Program Snapshot: Mozambique

Students trained by Matilde preparing fast compost to improve the quality of the soil.

The core Farmer-to-Farmer Program (F2F) program in Mozambique focuses on horticulture and legume crops, complementing Feed the Future (FTF) investments in the country. USAID/Mozambique has chosen to implement its second wave of FTF programming through two complementary F2F associate awards, drawing on the successful model of volunteer technical assistance CNFA has demonstrated in implementing its core F2F activity over two five-year program cycles (FY09-13, FY14-18).

The $16 million FTF Mozambique Climate Smart Agricultural Activity – Beira Corridor is implemented by Land O’Lakes and aims to equitably increase agricultural productivity and climate resilience by increasing adoption of CSA techniques and practices. Its sister program, FTF Mozambique Climate Smart Agricultural Activity – Nacala Corridor is implemented by Winrock to support local producers to increase productivity and profitability while increasing resilience to climate change. While the two activities operate in different regions, they follow a similar approach, including extensive use of US volunteers to provide technical assistance to beneficiaries and host organizations.

The core F2F program in Mozambique also provides CSA technical assistance. Volunteer Matilde D’Urzo, a soil fertility specialist from Indiana, worked with agricultural training center Centro de Formacao Agro-Pecularia de Siloe to improve soil quality.  Matilde provided the center with trainings on how to prepare compost and organic fertilizers, how to apply mulch to vegetable beds and how to increase production through intensification and diversification of crops (soil management). As a result of Matilde’s trainings, the center increased the number of production cycles per year, more than doubling vegetable production and lowering input costs by 33% over the first year. When asked how new soil management techniques have changed the center’s agricultural potential, Jose Barreras Marin, the head of the center stated, “Improved soil management has helped us decrease our need of another precious resource – water. We have now been able to increase biomass in our soil, which improves water retention and makes us less dependent on irrigation.”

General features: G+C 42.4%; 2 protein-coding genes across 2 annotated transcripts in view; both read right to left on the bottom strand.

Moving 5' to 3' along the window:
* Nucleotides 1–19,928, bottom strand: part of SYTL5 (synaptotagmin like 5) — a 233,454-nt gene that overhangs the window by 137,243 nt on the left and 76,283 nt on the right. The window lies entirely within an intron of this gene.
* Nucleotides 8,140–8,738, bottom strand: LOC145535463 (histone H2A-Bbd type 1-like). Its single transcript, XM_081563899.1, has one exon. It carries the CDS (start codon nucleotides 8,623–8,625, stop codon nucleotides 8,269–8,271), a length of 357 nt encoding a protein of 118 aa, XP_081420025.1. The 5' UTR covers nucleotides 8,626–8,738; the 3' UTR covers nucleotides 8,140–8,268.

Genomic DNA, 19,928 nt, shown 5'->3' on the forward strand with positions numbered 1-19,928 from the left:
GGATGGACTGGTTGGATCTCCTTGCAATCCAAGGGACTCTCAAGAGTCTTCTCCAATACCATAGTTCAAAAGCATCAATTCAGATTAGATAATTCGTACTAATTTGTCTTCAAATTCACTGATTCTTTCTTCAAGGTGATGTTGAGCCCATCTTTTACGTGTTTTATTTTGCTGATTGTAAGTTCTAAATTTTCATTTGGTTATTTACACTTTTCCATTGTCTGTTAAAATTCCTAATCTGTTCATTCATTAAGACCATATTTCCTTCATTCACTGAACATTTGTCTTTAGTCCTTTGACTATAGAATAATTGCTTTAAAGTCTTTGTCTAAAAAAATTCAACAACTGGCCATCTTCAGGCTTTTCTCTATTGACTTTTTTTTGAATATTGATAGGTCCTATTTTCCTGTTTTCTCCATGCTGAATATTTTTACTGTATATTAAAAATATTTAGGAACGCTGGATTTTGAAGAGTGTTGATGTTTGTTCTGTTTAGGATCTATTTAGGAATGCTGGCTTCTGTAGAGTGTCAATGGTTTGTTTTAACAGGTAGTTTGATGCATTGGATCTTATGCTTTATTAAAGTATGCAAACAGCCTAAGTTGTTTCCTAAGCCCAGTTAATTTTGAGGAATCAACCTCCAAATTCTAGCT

Implementer: Cultivating New Frontiers in Agriculture (CNFA)
Timeline: FY14-18
Budget: $2.5 million
# of Volunteers: 130
Areas of Focus: Horticulture, Legumes

Back to News